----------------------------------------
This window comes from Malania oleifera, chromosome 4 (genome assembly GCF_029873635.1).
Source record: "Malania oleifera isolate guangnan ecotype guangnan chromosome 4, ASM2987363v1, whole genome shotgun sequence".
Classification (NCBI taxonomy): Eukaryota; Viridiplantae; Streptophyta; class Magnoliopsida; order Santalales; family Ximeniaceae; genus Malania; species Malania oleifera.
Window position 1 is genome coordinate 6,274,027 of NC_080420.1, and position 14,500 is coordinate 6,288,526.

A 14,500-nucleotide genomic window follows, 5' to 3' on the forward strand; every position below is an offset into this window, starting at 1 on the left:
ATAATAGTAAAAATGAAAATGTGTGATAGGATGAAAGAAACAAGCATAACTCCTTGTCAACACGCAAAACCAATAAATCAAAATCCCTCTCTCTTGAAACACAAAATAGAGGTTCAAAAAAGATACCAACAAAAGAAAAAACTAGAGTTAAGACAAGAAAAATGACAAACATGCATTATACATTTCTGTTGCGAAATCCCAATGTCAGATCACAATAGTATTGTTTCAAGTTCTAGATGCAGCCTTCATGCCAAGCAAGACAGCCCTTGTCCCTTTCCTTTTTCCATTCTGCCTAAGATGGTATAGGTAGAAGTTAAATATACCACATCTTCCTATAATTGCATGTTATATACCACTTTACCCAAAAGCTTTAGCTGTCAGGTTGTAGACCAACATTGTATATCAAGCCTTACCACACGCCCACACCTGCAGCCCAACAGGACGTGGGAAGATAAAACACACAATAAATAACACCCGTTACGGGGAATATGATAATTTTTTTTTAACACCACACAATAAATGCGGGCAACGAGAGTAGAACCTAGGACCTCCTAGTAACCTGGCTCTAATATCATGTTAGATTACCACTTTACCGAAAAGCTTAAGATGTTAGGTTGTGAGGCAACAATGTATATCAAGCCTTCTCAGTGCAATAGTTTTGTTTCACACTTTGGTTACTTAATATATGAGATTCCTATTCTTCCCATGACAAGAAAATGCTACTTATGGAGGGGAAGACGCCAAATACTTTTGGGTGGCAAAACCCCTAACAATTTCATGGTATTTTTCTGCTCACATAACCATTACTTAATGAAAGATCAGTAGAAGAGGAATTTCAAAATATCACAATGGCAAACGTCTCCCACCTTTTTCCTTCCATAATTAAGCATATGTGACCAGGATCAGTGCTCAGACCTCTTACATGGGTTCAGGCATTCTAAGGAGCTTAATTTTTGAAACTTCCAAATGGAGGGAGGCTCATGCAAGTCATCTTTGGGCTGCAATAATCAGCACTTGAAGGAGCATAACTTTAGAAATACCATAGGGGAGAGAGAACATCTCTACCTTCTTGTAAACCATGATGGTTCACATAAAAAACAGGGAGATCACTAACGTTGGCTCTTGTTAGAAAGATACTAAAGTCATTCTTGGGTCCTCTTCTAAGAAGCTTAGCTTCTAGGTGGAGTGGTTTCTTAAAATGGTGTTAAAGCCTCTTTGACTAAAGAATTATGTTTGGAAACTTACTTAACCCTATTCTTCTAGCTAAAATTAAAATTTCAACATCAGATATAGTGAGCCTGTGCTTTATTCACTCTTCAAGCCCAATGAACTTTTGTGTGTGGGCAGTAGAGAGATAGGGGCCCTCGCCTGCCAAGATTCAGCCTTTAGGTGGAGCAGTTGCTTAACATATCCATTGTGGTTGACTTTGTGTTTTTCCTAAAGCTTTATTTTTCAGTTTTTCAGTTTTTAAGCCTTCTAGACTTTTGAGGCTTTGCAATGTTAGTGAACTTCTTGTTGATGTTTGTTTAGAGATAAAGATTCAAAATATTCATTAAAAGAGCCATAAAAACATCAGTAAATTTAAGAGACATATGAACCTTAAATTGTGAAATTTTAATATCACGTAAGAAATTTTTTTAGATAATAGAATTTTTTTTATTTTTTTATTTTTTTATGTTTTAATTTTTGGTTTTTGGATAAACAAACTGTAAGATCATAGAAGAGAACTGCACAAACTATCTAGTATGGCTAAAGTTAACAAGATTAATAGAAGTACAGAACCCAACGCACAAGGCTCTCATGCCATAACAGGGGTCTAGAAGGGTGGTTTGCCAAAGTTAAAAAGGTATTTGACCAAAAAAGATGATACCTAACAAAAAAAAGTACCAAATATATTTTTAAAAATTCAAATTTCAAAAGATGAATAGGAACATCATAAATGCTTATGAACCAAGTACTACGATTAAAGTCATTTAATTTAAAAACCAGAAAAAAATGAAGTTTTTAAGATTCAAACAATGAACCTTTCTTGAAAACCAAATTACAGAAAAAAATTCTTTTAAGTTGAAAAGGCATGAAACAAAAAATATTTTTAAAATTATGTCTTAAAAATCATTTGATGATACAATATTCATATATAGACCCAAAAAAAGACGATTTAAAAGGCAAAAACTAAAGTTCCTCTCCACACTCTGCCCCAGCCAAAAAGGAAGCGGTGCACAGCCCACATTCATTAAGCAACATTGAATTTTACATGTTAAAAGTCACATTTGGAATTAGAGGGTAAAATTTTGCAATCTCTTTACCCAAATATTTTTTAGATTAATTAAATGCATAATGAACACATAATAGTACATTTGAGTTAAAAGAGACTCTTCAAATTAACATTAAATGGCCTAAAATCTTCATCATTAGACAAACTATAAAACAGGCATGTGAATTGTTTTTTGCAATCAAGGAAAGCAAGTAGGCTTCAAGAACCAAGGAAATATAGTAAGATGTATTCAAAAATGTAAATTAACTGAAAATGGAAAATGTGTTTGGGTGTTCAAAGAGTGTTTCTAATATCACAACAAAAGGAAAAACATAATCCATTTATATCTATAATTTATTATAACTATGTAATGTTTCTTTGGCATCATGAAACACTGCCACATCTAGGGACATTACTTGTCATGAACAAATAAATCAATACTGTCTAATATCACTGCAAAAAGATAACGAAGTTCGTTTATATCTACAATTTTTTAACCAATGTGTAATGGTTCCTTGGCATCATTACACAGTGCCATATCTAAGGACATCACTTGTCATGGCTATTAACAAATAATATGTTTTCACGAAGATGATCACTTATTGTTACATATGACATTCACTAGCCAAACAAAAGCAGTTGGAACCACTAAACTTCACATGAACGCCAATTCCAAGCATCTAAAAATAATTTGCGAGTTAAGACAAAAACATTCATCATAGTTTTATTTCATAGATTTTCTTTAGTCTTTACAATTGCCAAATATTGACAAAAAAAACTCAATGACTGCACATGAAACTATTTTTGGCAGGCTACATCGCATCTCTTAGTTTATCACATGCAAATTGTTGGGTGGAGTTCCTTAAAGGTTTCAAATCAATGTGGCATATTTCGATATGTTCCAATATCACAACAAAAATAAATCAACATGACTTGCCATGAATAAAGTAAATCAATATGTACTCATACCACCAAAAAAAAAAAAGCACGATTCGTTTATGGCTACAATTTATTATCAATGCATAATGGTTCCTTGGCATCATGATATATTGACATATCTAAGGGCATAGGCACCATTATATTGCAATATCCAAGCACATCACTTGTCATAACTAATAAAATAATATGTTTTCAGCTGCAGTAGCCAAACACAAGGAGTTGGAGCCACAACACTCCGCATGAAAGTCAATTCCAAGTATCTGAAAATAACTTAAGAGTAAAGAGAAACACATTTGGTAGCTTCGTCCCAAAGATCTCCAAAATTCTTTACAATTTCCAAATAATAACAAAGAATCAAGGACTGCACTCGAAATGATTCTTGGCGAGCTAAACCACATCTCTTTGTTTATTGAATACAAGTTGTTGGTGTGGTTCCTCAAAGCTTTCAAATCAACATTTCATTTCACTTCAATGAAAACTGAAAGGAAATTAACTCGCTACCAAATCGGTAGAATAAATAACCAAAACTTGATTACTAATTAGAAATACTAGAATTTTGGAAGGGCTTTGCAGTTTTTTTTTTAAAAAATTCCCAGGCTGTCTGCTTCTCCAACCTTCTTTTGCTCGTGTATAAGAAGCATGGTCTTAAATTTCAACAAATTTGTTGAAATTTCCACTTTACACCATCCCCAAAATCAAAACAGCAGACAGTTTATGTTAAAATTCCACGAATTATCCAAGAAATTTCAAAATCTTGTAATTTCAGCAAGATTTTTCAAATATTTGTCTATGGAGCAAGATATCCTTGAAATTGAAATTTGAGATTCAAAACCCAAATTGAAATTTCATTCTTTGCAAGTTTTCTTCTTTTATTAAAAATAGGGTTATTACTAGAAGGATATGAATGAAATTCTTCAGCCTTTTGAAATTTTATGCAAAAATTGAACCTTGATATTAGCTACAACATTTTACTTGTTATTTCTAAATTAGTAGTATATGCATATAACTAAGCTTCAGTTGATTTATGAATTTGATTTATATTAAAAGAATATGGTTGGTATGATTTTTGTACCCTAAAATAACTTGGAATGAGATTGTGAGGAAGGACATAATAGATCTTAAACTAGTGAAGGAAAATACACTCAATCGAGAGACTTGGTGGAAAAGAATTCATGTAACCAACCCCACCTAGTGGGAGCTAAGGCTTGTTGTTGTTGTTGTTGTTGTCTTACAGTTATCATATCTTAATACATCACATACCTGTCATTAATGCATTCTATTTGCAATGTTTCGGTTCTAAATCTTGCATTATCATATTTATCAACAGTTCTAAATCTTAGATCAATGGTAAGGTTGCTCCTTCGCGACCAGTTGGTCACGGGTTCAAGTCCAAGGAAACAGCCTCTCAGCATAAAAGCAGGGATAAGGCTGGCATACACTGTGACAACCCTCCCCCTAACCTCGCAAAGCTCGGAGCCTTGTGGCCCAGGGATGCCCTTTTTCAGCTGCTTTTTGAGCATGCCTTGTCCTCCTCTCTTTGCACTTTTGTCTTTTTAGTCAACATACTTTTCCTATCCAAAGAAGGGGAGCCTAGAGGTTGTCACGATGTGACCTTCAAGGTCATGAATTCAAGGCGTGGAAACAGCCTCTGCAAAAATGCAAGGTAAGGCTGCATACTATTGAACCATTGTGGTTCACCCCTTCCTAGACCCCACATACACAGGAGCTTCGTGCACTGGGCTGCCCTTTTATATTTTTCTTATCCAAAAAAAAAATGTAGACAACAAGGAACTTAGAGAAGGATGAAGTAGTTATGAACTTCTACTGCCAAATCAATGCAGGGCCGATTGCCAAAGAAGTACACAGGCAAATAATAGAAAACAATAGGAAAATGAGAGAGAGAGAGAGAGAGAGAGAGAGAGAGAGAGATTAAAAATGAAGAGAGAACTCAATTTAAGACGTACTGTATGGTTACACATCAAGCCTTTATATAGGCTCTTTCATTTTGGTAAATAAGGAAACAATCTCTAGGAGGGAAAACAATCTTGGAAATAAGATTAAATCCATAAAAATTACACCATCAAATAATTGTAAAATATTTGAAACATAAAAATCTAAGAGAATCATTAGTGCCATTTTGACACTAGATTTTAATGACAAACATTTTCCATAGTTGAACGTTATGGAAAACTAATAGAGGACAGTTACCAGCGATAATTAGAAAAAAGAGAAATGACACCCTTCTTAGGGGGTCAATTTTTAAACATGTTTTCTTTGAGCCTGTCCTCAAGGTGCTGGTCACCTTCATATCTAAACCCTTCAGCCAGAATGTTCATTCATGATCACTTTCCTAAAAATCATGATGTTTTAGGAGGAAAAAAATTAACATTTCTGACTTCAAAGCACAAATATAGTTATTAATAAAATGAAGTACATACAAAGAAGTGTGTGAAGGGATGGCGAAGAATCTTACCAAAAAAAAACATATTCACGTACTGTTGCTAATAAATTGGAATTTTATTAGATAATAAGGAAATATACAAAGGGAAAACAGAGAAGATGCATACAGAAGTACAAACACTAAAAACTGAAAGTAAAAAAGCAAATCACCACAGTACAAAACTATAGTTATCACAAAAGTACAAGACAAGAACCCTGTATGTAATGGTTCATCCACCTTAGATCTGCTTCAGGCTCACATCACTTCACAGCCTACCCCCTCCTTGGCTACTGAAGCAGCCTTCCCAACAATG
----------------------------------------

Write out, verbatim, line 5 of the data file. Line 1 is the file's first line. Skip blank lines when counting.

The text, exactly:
A 14,500-nucleotide genomic window follows, 5' to 3' on the forward strand; every position below is an offset into this window, starting at 1 on the left: